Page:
Episode 11: Precision Drug Delivery with Nanotechnology
Professor Frank Caruso chats with Dr Shane Huntington about how
advances in Nanotechnology enable delivery of therapeutic drugs in the
human body with "pinpoint" accuracy.
Guest: Professor Frank Caruso from the Department of Chemical & Biomolecular Engineering.
Topic: Precision delivery of therap
Sakido Fukuda Parr interview on the MDG Review
IDS co-hosted a high-level event to debate progress on the Millennium Development Goals on 25 January. Sakiko Fukuda Parr, Professor of International Affairs, The New School, New York was asked the question: What will you taken away from today discussion on the MDG Review?
Nigel Nicholson, Professor of Organisational Behaviour, talks about family businesses, leadership and Maasai warriors - and how these topics are related.
Science in Second Life, using robots in surgery and Walking with Robots
Warning: this Take-Away Science episode involves more than a hint of technology. We chat to Becca Wilson and Oliver Butters about their virtual space science project with school students. We also meet Professor Justin Cobb who's leading the way with robotic surgery and catch up with Ashley Green and Claire Rocks from the Walking with Robots project. The interviews are recorded by OU staff and the programme is hosted by Dr Mike Bullivant from the OU/BBC television series Rough Science.
Promise based management: How to create a 'promise' culture in an organisation
In the final of his three-part podcast series on promise based management, Donald Sull, Associate Professor of Management Practice, explores how to encourage people to consistently make good promises and deliver results.
Science perspectives: from an OU student, to outreach and cutting-edge research
In this podcast, we meet Professor Tom Lane, President-elect of the American Chemical Society and discuss why scientists should get involved with outreach. We return to The Open University's Dr Mark Brandon and Wes Fraser, on Mark's fascinating research into Antarctica's melting icesheets. We also meet Hazel Carr, a Course Manager in the university's Science Faculty. Hazel tells us about her experience as an OU student; the good and the bad. The interviews are recorded by OU staff and the progra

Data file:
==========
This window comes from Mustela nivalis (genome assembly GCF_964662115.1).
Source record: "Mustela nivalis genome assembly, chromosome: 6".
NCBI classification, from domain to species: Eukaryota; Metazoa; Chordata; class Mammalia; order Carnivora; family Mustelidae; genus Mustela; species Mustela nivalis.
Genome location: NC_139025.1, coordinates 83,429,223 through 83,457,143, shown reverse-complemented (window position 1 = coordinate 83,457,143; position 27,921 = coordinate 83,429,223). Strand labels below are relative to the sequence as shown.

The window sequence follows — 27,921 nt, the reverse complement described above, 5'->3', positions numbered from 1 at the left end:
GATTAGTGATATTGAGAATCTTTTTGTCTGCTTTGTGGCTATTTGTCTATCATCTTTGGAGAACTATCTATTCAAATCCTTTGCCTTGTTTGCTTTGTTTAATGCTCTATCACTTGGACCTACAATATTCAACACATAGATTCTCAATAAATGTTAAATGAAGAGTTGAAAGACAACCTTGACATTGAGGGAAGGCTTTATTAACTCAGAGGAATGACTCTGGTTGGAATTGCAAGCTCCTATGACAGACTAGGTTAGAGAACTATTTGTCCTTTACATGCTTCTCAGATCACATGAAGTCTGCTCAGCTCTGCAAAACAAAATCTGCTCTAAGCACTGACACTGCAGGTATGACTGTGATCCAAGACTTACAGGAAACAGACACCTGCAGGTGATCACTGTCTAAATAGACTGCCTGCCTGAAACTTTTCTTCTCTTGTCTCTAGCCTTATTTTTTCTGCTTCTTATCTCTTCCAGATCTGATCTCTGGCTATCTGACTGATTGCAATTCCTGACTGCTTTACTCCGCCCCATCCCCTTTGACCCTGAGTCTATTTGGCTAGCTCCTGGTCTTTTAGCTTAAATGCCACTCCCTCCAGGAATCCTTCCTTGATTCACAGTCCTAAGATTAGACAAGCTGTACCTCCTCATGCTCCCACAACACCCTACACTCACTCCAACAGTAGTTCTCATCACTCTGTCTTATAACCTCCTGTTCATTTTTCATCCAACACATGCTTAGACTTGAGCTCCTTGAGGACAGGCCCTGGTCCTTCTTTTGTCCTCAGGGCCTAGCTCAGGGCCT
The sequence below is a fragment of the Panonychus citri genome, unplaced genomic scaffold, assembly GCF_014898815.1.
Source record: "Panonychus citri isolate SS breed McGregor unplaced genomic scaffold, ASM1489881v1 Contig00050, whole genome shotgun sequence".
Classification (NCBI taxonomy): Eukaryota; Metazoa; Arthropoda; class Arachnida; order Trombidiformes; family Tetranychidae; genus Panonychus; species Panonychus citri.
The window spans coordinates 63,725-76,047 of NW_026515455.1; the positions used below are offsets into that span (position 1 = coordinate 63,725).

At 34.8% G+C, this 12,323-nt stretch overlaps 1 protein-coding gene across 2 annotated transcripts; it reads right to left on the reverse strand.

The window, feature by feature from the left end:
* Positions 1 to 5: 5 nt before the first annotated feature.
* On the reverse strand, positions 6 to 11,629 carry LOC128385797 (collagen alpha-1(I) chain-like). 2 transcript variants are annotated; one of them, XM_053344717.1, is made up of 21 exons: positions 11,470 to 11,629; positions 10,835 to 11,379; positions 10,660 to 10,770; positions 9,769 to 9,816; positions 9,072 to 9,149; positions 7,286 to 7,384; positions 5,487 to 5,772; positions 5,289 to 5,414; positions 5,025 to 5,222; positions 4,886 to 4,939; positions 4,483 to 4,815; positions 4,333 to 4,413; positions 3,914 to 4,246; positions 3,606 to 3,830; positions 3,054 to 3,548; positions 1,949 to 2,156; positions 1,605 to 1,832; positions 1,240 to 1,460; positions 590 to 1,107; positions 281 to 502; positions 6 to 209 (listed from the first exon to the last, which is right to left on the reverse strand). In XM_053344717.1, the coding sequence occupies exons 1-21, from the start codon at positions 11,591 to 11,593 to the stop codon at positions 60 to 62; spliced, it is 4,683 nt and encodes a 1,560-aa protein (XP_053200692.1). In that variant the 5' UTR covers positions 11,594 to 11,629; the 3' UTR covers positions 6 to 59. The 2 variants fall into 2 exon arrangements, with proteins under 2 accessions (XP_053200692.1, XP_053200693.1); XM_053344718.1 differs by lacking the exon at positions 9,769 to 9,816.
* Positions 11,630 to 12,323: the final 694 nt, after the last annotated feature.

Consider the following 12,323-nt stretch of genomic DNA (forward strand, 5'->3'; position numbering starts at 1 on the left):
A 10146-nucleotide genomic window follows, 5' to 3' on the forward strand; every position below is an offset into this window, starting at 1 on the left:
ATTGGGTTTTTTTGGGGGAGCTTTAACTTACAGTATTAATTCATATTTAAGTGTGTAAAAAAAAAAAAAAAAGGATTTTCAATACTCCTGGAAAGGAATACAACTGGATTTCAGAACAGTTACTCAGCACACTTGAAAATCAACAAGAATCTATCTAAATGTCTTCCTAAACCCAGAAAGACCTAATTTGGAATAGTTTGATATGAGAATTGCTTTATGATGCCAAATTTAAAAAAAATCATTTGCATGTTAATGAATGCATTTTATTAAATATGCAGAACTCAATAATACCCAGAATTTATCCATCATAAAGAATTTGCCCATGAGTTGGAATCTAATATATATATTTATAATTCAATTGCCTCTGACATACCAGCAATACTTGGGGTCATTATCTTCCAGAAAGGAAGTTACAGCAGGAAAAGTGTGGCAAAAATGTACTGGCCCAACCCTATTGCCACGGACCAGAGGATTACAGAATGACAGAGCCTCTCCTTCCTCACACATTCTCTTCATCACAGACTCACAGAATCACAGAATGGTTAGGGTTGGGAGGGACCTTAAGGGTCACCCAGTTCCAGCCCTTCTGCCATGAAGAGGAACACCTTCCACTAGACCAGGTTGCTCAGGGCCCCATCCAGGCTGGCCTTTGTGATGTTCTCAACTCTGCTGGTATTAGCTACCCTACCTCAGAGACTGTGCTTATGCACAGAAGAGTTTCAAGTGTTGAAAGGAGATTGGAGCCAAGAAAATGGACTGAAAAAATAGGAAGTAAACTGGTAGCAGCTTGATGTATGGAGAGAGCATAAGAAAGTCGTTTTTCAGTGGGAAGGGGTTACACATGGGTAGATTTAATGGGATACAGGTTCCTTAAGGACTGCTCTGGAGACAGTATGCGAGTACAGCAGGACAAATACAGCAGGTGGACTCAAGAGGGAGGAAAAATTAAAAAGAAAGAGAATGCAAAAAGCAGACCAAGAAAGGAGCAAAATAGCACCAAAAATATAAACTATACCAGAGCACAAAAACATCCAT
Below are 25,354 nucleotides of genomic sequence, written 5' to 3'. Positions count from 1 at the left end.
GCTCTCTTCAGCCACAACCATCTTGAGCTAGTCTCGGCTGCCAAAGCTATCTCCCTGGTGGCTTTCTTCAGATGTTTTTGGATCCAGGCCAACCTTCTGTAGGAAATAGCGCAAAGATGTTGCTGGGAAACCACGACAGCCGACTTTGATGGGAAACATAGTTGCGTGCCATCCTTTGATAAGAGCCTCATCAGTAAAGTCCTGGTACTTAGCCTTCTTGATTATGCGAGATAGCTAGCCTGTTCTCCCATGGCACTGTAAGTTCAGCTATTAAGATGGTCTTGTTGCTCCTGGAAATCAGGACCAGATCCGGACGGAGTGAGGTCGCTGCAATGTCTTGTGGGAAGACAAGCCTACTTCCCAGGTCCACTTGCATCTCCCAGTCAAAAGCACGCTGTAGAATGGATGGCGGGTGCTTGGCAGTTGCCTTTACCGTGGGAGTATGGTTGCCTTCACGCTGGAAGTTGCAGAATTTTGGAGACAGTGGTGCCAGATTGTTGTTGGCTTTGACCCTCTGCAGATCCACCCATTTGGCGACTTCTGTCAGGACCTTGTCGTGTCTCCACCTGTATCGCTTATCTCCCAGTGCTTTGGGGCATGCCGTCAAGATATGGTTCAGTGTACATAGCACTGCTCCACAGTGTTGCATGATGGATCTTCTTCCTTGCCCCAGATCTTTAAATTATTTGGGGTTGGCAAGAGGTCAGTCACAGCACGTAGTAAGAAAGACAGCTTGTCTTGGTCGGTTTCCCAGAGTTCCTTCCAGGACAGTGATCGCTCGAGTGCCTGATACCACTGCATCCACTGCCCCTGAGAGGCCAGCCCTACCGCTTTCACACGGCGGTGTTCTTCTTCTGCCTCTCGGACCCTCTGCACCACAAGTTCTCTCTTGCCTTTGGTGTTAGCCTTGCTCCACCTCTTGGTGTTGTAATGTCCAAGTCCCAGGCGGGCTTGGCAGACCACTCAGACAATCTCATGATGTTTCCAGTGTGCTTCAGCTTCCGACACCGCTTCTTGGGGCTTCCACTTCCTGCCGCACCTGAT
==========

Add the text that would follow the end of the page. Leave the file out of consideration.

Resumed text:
Christopher Malloy, Assistant Professor of Finance, talks about his research into social networks, specifically about the connection between mutual funds managers and senior corporate board members.
Change your quality of thinking
Srikumar Rao, Adjunct Professor of Marketing, talks about his unique Creative and Personal Mastery course and the overwhelming response he's had
Executive MBA and Sloan Fellowship programme podcast
Lyn Hoffman, Associate Dean of the Sloan and Executive MBA (EMBA) programmes, talks about the masters degree programmes that she overseas at the School and the impact they have on students' careers.
Why is marketing so important
Marco Bertini, Assistant Professor of Marketing, talks about Marketing and how the principle of 'knowing your customer' applies to all professions.
Roundtable briefing on the current financial crisis part one of four
Professor Julian Franks describes the contributing factors to high leveraging within the banking industry and the subsequent impact on the banking crisis at an Investment Management Club roundtable briefing on the financial crisis
When management collapses
When you compare the 2008 banking crisis with the Enron debacle or even with the Union Carbide disaster in Bhopal in 1984, some surprisingly clear parallels emerge, says Freek Vermeulen, Associate Professor of Strategic and International Management